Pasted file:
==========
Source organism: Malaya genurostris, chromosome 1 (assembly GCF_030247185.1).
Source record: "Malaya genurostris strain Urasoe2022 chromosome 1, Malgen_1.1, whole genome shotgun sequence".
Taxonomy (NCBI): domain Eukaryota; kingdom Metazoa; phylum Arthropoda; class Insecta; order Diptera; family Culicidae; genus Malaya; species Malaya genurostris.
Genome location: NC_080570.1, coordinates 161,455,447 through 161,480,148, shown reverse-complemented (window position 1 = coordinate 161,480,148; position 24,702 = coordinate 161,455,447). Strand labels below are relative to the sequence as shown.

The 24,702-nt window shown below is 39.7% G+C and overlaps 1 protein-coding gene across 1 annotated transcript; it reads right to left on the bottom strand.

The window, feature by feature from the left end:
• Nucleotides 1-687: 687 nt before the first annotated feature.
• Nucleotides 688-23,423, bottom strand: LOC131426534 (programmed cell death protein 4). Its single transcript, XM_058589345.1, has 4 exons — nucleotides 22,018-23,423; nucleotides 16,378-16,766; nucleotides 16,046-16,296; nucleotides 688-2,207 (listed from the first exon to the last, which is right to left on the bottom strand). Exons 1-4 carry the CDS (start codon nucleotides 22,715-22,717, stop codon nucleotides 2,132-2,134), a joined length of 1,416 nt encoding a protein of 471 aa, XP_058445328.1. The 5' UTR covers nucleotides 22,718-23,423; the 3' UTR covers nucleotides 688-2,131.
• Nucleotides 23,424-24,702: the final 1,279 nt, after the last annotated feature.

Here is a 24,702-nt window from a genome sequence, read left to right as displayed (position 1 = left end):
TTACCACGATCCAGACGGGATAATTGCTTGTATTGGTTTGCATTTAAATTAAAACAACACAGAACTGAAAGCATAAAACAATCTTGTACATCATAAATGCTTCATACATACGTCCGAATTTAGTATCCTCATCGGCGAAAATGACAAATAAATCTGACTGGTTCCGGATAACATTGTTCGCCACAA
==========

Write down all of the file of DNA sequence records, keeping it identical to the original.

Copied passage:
Source organism: Malaya genurostris, chromosome 1 (assembly GCF_030247185.1).
Source record: "Malaya genurostris strain Urasoe2022 chromosome 1, Malgen_1.1, whole genome shotgun sequence".
Taxonomy (NCBI): domain Eukaryota; kingdom Metazoa; phylum Arthropoda; class Insecta; order Diptera; family Culicidae; genus Malaya; species Malaya genurostris.
Genome location: NC_080570.1, coordinates 161,455,447 through 161,480,148, shown reverse-complemented (window position 1 = coordinate 161,480,148; position 24,702 = coordinate 161,455,447). Strand labels below are relative to the sequence as shown.

The 24,702-nt window shown below is 39.7% G+C and overlaps 1 protein-coding gene across 1 annotated transcript; it reads right to left on the bottom strand.

The window, feature by feature from the left end:
• Nucleotides 1-687: 687 nt before the first annotated feature.
• Nucleotides 688-23,423, bottom strand: LOC131426534 (programmed cell death protein 4). Its single transcript, XM_058589345.1, has 4 exons — nucleotides 22,018-23,423; nucleotides 16,378-16,766; nucleotides 16,046-16,296; nucleotides 688-2,207 (listed from the first exon to the last, which is right to left on the bottom strand). Exons 1-4 carry the CDS (start codon nucleotides 22,715-22,717, stop codon nucleotides 2,132-2,134), a joined length of 1,416 nt encoding a protein of 471 aa, XP_058445328.1. The 5' UTR covers nucleotides 22,718-23,423; the 3' UTR covers nucleotides 688-2,131.
• Nucleotides 23,424-24,702: the final 1,279 nt, after the last annotated feature.

Here is a 24,702-nt window from a genome sequence, read left to right as displayed (position 1 = left end):
TTACCACGATCCAGACGGGATAATTGCTTGTATTGGTTTGCATTTAAATTAAAACAACACAGAACTGAAAGCATAAAACAATCTTGTACATCATAAATGCTTCATACATACGTCCGAATTTAGTATCCTCATCGGCGAAAATGACAAATAAATCTGACTGGTTCCGGATAACATTGTTCGCCACAA